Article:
School Choice Is Constitutional (And Coming)

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Those objecting to school choice (often anonymously) like to assert that there’s no way it would be constitutional to allow parents to choose their own education service providers using the public funds set aside for that purpose, even if the chosen schools are religious in nature.  I’ve yet to see the objection come with evidence or real argument; it’s typically offered as a challenge to school choice advocates to prove the negative, and since legal argument is dismissed out of hand, it’s meant to be a rhetorical trap.

As with much of the messaging of the political left, it’s a trap that won’t remain available for much longer. Here’s Jason Russell asking in the Washington Examiner whether 2015 was “the best year yet for educational choice”:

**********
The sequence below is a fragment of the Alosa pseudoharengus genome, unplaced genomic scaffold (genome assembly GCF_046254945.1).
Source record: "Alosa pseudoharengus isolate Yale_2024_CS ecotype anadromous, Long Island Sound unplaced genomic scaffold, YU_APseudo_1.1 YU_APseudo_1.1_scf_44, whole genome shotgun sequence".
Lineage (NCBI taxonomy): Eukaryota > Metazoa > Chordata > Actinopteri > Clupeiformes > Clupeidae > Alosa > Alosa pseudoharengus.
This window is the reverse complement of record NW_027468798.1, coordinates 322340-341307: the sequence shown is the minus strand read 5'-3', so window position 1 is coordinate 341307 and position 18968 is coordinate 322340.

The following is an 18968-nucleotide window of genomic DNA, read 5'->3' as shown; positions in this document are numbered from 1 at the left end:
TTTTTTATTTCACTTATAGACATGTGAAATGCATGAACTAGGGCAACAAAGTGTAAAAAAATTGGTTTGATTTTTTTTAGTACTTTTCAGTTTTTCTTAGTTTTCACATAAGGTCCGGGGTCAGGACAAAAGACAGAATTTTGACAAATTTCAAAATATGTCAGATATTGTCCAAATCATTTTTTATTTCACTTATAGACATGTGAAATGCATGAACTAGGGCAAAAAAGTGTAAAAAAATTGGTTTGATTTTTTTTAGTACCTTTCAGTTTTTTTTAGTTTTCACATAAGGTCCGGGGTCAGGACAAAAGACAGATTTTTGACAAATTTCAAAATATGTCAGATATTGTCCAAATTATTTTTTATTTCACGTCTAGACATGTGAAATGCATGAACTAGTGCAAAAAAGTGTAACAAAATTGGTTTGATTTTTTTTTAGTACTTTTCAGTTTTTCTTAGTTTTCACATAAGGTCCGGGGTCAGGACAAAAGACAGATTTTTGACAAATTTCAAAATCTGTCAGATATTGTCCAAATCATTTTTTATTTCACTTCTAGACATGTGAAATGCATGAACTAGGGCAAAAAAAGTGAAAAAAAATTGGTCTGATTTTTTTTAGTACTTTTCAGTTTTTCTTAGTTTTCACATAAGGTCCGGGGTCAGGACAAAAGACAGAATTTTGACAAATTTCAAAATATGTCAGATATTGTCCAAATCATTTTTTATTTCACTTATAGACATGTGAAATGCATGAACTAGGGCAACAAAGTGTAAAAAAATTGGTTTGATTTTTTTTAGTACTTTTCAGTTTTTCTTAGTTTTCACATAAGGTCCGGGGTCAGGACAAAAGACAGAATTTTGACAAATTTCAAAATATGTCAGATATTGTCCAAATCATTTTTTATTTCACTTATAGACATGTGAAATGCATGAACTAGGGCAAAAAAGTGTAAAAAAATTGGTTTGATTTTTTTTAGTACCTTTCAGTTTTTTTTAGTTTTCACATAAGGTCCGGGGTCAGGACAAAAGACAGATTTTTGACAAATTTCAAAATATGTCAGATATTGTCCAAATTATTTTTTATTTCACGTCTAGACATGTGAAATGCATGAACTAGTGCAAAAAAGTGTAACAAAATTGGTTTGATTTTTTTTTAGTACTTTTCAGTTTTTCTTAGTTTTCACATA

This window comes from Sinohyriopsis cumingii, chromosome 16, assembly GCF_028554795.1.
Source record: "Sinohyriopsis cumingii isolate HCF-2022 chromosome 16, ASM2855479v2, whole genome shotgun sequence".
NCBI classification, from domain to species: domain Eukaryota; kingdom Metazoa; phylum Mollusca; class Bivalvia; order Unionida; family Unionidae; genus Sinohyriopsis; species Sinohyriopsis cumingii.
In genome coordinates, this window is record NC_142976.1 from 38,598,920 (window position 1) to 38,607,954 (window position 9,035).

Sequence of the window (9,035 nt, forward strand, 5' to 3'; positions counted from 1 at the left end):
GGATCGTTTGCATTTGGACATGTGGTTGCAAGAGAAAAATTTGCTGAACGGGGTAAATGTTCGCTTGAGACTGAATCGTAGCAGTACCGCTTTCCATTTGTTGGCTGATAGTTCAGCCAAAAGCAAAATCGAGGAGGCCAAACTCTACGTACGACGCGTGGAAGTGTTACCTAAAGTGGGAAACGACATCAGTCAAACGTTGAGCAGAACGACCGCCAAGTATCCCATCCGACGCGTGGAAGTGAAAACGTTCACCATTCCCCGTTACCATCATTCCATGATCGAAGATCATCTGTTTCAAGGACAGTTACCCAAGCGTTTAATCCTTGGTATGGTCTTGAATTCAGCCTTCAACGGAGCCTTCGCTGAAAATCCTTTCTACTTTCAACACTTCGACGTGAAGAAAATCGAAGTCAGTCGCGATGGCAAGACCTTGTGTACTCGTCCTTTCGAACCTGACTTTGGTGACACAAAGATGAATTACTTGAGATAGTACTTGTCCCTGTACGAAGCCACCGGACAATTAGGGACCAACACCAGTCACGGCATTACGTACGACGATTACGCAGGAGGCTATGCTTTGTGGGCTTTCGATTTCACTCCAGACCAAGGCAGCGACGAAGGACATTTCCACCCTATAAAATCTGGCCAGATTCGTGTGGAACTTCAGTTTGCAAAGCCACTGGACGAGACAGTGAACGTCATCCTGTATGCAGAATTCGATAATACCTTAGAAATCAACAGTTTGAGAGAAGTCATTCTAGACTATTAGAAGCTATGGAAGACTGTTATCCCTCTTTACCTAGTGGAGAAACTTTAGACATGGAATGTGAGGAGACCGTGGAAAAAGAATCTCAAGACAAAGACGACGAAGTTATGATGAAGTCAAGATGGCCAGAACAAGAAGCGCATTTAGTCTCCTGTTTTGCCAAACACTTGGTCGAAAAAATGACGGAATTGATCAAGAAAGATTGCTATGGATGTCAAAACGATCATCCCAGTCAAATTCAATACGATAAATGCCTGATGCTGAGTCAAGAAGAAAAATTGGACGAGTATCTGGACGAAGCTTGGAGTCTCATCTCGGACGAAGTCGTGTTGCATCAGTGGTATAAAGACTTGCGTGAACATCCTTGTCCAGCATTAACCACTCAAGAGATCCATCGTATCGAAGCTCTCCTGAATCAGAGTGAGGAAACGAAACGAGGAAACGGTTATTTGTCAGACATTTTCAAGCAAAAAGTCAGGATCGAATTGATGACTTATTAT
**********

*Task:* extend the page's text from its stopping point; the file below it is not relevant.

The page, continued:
Education choice advocates also won four out of five lawsuits decided in 2015. For example, the North Carolina state supreme court upheld the state’s tuition voucher law, while the Alabama state supreme court upheld the state’s tax credits for tuition scholarships.

Bedrick tallies seven lawsuits that are currently pending, two of which challenge Nevada’s near-universal education savings account law.

Decades ago, largely in a fit of anti-Catholic bigotry, some states passed “Blaine Amendments” that set a higher barrier for educational choice (although education savings accounts [ESAs], such as those introduced last year in Rhode Island are proving able to overcome that barrier).  It’s worth noting that Rhode Island doesn’t even have such an amendment.